Bashir, who is wanted by the international court for crimes against humanity, said he would recognize the independence of South Sudan once the region becomes the world's newest nation in July.
Nearly all of the voters who took part in a secession referendum voted in favor of the measure, which was part of a comprehensive cease-fire brokered in 2005.
Rabi Abd al-Ati, a ranking member in the ruling National Congress Party, said Bashir would step aside in 2015.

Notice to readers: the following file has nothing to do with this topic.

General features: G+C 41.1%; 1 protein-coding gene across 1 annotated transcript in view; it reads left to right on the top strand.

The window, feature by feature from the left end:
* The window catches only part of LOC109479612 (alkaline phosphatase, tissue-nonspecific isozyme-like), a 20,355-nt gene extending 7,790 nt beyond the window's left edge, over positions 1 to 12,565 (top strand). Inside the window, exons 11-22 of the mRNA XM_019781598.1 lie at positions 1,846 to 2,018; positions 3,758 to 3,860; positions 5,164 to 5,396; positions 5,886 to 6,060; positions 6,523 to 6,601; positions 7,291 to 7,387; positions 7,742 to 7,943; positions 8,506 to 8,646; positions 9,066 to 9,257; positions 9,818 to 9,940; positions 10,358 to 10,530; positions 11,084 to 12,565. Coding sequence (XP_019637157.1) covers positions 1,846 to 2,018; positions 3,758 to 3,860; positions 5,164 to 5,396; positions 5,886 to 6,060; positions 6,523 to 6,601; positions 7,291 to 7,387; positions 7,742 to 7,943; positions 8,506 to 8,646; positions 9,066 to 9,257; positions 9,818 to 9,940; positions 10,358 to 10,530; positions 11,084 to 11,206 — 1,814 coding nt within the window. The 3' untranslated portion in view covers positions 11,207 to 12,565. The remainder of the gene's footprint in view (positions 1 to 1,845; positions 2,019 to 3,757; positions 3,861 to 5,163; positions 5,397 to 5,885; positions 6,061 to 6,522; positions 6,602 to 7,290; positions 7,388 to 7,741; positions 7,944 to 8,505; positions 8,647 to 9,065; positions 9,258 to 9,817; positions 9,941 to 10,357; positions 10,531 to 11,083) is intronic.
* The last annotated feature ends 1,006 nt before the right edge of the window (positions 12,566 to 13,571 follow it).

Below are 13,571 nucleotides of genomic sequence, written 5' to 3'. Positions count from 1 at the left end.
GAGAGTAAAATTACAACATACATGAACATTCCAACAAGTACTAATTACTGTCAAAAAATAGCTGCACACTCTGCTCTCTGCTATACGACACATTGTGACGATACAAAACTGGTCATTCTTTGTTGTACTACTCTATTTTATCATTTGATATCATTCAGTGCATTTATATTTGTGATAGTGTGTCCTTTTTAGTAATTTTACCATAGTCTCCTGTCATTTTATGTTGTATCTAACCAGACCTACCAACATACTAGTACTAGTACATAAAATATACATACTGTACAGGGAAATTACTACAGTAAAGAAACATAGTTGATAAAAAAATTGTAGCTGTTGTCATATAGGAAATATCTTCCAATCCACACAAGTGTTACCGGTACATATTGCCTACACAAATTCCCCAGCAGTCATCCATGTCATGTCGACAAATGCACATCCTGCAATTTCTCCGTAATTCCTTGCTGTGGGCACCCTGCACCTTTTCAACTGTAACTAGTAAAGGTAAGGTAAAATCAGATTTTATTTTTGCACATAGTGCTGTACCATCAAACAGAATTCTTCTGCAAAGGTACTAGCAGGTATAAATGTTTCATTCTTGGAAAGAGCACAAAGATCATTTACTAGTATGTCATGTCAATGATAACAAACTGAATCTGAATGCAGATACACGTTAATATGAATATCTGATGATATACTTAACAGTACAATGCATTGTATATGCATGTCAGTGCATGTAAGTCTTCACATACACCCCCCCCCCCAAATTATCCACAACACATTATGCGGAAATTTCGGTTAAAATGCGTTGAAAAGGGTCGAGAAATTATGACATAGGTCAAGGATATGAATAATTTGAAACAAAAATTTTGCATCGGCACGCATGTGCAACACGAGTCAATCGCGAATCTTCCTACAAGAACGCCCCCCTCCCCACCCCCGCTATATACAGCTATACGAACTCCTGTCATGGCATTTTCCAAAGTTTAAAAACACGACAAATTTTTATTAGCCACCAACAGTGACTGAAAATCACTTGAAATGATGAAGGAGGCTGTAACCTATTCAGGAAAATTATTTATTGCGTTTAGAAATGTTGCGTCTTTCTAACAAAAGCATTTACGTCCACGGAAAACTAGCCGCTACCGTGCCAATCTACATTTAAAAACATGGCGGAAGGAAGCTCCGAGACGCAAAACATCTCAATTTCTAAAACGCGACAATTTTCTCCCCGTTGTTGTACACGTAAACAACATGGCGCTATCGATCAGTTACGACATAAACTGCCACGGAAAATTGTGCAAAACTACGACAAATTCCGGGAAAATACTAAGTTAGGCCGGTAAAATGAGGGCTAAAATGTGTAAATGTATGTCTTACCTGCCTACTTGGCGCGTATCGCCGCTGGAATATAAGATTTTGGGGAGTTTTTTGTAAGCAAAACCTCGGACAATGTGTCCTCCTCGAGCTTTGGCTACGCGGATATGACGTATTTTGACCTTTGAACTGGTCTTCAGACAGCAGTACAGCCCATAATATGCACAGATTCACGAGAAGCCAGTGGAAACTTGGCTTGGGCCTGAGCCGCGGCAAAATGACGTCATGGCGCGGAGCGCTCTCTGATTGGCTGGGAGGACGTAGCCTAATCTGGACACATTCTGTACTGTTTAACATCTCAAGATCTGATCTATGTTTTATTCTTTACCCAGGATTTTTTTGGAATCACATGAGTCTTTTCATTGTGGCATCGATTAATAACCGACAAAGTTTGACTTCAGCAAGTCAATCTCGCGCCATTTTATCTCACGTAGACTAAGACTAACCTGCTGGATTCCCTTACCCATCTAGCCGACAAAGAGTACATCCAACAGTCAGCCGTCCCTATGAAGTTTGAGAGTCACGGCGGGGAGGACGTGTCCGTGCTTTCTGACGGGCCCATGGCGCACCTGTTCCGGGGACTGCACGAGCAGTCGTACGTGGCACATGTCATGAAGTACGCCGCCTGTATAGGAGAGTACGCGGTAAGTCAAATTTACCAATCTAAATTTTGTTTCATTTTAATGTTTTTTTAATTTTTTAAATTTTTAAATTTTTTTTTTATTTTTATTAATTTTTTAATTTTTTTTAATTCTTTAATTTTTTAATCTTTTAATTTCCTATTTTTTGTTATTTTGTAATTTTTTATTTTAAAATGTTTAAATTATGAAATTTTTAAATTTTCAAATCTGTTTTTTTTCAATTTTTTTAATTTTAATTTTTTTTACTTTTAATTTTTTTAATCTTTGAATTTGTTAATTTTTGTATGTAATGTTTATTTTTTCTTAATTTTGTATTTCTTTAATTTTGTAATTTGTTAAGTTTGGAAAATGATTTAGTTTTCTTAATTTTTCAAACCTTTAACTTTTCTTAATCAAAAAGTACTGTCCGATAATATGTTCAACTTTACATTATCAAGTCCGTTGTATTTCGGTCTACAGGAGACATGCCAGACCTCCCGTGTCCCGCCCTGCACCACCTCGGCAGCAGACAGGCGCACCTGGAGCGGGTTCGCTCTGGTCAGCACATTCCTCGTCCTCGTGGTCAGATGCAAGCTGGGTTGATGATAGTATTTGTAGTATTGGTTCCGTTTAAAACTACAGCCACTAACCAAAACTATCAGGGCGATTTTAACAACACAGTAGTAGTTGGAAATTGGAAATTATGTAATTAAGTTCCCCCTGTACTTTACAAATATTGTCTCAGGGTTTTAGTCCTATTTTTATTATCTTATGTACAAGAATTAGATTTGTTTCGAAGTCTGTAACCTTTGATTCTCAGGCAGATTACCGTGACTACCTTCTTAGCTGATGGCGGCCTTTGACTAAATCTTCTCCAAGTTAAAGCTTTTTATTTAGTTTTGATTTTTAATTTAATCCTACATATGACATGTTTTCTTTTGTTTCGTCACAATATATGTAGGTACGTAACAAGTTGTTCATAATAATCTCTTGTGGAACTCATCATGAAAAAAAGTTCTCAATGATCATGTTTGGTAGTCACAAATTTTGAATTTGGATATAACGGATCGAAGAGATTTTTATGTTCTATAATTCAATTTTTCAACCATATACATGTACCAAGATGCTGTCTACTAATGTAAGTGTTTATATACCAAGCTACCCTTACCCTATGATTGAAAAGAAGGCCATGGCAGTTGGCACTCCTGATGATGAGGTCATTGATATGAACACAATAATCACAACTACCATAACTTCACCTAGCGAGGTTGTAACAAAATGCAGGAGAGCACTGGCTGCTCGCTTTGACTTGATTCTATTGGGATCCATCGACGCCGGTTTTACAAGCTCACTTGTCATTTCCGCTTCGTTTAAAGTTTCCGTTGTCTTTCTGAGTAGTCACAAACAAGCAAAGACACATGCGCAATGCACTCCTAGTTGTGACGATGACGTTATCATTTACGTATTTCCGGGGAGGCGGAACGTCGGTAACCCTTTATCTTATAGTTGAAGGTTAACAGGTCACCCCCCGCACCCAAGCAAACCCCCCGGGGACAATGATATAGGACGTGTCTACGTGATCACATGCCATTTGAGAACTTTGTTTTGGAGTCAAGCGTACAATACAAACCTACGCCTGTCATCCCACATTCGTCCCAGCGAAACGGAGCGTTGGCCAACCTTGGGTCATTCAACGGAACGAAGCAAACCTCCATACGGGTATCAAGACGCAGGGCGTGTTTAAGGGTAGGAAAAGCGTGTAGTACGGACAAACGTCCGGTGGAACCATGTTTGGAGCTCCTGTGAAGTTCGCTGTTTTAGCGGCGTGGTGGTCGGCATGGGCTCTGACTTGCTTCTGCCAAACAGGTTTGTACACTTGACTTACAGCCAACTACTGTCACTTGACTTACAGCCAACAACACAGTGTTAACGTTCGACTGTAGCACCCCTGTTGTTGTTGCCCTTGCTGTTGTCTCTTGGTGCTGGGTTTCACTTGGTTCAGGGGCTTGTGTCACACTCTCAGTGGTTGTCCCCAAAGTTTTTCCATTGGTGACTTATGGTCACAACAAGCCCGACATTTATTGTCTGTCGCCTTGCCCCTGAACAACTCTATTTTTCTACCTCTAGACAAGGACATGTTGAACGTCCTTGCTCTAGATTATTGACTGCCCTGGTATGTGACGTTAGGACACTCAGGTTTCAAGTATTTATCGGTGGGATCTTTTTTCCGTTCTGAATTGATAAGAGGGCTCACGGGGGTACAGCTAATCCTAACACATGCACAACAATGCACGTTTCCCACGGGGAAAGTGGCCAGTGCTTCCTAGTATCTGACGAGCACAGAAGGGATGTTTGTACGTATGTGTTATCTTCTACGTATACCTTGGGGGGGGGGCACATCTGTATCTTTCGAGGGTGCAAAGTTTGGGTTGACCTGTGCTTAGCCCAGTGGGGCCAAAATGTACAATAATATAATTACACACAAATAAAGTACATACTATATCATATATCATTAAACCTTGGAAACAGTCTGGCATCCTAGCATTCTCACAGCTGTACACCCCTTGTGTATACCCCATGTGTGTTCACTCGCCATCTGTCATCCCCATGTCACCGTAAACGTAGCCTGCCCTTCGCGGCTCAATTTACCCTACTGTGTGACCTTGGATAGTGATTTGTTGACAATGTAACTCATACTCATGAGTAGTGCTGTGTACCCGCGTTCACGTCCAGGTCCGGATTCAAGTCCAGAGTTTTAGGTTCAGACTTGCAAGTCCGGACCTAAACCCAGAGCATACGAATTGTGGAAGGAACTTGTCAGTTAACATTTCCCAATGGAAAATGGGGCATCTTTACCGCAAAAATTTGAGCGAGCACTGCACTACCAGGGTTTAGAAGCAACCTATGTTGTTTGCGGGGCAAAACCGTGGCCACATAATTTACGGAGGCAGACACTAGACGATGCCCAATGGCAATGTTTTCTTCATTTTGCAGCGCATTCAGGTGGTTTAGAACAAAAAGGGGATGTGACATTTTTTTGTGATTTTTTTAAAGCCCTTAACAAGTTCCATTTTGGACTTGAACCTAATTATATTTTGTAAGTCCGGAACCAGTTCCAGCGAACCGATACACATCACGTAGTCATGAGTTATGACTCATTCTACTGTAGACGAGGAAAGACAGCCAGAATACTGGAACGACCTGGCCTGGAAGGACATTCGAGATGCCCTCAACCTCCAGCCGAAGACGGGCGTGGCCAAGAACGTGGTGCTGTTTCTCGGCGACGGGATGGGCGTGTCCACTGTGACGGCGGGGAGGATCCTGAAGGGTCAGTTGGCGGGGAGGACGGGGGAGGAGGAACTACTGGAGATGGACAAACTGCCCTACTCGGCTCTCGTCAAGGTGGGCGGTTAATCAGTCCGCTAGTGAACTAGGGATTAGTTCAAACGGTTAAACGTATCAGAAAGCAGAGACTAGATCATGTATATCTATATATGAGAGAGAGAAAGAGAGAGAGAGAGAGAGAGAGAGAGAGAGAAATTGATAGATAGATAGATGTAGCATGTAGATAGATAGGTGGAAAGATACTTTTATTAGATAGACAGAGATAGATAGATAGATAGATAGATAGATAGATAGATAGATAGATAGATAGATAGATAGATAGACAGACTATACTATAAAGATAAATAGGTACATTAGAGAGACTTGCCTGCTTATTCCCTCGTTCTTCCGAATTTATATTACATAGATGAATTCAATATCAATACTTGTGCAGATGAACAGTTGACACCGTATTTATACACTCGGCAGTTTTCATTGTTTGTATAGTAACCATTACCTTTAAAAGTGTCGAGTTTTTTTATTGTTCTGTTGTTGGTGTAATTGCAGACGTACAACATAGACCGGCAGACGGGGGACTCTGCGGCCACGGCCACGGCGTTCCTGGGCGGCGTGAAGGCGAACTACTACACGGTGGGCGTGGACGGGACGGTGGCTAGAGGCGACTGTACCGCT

"President al-Bashir will not run in the next election in four years," he was quoted by CNN as saying. "He will also leave his post as chair of the NCP to allow for the transformation of power to a new generation."
He denied, however, the Bashir's decision was a reaction to the wave of political unrest sweeping across much of the Middle East and North Africa.
Bashir took power in a coup in 1989. He won re-election last year in a vote largely boycotted by his opponents.
Ati said Bashir didn't fear international prosecution because Sudan wasn't a party to the International Criminal Court.
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